Central American Newspapers Encouraging Minors to Enter US Illegally
Thousands of illegal immigrants flooding the U.S.-Mexico border are overwhelming federal resources and facilities. Word-of-mouth and news reports that U.S. Border Patrol agents are giving perceived amnesty to children migrants has apparently spread in Central America and may be prompting more hopefuls to make the dangerous journey north.
La Prensa, a popular newspaper in Honduras with a circulation of more than 60,000 units, recently released a report called "U.S. military base in California used to house juveniles."
A translation from Spanish to English shows that the La Prensa report reads, "According to authorities today announced the base, the [children] will be accommodated between 3 and 4 months, while their parents or relatives in the United States responsible for their care are [located]."
It continued, "During your stay, plus accommodation and food, children receive English classes, play sports and participate in targeted programs while immigration authorities contact their families. According to the Department of Homeland Security in 2013, 88% of children met with a family who took care of them after spending an average of 40 days under the responsibility of the authorities...The costs of accommodation and other activities of children, including cleanliness and maintenance of facilities and equipment and repairs, among others, are the responsibility of the DHS. All minors who have entered illegally, but are allowed to remain in the country, also initiate a legal process that will decide their stay or deportation."
Newsmax pointed out that Diario El Mundo, a paper in El Salvador, recently reported that U.S. Secretary of Homeland Security Jeh Johnson said, "Almost all agree that a child who crossed the border illegally with their parents, or in search of a father or a better life, was not making an adult choice to break our laws, and should be treated differently than Adult violators of the law."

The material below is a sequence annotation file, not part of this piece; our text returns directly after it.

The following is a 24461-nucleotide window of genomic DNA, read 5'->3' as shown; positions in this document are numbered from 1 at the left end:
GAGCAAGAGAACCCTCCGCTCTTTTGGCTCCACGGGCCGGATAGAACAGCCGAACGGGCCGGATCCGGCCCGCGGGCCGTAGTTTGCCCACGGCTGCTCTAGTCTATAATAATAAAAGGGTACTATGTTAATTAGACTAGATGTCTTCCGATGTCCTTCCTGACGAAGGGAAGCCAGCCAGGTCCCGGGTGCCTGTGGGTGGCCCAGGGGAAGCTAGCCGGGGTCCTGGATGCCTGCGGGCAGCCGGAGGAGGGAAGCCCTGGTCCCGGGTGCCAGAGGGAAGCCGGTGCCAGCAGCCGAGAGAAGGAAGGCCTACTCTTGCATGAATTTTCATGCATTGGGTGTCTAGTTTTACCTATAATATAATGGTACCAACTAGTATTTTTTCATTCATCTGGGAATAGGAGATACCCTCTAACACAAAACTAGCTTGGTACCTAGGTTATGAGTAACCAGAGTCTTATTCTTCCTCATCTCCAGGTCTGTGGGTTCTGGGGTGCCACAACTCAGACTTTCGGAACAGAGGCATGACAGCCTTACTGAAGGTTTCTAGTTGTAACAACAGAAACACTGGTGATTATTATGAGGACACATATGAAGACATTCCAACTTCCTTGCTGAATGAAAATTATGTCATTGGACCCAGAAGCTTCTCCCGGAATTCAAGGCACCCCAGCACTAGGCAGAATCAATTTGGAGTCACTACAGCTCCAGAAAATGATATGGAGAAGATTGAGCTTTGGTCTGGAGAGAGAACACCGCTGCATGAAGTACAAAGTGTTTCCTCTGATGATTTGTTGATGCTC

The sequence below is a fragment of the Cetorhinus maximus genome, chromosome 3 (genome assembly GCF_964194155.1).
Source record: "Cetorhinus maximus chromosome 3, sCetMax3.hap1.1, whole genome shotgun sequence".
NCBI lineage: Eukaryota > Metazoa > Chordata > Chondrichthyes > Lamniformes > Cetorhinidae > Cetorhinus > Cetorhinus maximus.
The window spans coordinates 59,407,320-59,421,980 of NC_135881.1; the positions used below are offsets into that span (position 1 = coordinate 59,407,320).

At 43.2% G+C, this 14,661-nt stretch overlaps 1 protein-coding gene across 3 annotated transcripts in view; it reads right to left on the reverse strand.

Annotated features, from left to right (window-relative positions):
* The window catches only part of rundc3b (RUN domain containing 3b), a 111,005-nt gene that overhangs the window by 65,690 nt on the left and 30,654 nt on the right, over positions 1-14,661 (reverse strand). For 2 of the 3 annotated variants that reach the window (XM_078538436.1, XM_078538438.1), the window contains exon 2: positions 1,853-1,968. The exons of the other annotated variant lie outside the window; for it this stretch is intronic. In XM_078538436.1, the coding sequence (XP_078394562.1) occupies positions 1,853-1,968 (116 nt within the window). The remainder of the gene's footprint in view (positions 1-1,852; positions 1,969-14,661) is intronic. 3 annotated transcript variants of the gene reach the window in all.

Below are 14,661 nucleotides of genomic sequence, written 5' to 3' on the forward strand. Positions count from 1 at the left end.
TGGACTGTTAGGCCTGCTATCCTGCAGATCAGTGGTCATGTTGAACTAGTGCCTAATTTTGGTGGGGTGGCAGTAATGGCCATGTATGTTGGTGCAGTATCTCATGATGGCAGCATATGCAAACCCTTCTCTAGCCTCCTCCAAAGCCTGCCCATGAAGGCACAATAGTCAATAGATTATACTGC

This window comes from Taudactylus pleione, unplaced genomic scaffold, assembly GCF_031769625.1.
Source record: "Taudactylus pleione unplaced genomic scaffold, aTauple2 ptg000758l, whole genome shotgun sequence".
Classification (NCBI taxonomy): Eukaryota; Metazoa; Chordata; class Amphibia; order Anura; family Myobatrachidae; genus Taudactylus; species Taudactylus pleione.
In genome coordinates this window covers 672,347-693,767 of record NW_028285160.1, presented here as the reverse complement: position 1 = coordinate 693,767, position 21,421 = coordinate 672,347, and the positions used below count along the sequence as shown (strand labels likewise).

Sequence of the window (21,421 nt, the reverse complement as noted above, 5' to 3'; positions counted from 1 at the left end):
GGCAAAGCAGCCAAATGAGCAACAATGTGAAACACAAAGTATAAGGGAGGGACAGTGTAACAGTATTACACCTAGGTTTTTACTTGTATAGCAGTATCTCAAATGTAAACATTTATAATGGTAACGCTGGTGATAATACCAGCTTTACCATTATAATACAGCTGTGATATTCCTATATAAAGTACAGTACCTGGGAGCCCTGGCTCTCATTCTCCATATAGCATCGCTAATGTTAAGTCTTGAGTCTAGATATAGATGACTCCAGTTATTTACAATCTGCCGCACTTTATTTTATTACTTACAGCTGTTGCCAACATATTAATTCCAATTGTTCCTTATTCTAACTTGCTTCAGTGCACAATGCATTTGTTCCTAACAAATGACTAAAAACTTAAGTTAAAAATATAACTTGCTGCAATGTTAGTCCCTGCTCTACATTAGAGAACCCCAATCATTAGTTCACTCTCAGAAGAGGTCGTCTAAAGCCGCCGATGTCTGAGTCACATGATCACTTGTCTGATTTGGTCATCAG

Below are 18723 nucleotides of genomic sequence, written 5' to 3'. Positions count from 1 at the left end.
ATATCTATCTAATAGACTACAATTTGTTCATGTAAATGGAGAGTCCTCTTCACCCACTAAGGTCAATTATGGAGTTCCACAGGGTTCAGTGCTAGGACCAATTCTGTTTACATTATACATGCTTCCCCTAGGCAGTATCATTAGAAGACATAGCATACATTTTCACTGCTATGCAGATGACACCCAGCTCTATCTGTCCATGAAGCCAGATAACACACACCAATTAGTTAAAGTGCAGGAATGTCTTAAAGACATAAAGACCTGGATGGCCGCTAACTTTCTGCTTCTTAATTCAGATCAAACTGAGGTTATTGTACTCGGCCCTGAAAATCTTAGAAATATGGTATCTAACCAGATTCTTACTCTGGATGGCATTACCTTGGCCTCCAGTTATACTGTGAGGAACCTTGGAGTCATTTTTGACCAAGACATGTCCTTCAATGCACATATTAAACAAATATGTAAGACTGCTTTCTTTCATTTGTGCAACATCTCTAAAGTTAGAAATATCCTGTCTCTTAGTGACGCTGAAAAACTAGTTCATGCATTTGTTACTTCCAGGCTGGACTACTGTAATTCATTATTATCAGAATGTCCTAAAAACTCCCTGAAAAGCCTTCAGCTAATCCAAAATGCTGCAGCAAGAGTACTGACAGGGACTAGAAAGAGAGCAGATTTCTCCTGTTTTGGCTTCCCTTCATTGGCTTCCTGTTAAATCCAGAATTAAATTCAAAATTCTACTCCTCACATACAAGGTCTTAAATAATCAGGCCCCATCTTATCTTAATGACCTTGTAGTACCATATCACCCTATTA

It is easy to surmise that such reports emerging from Central America, some of which make U.S. processing facilities sound comfortable and enjoyable, could encourage more Honduras children to make the trip to the U.S.
Sylvia Longmire, a Breitbart Texas contributing editor and border security expert, said, "Many Americans don't understand the power of word-of-mouth in Latin America; it's like gossip in a small American town times ten. Word about anything, especially friends or family members going though the northbound migration or southbound deportation process, spreads very quickly."
"As immigrant detention policies are slowly changing in places like south Texas in order to accommodate spiking numbers of border crossings and subsequent illegal immigrant apprehensions, word is spreading about these changes," she continued. "Now that DHS doesn't want to split up families and is releasing so many non-criminal illegal immigrants with only orders to return in 15 days for a court hearing, those bring released are calling home."
Ultimately, the sharp increase in illegal immigration, which has been called a "humanitarian crisis," will likely only get worse as word of detention practices spreads throughout Central America.
Instead of dealing with the root of the border crisis, Washington's solution has been to throw money at the problem for a quick fix.
Senate Appropriations Chairwoman Barbara A. Mikulski told a panel, "This is a humanitarian crisis, and we have to go to the edge of our chairs to at least get the estimate for fiscal ’15...our failure to appropriate could exacerbate the humanitarian crisis."
New Hampshire Senator Jeanne Shaheen reportedly added, "Rather than worrying about the silos where the money comes from, we need to think about what we can do that’s right for the kids."
Follow Kristin Tate on Twitter @KristinBTate.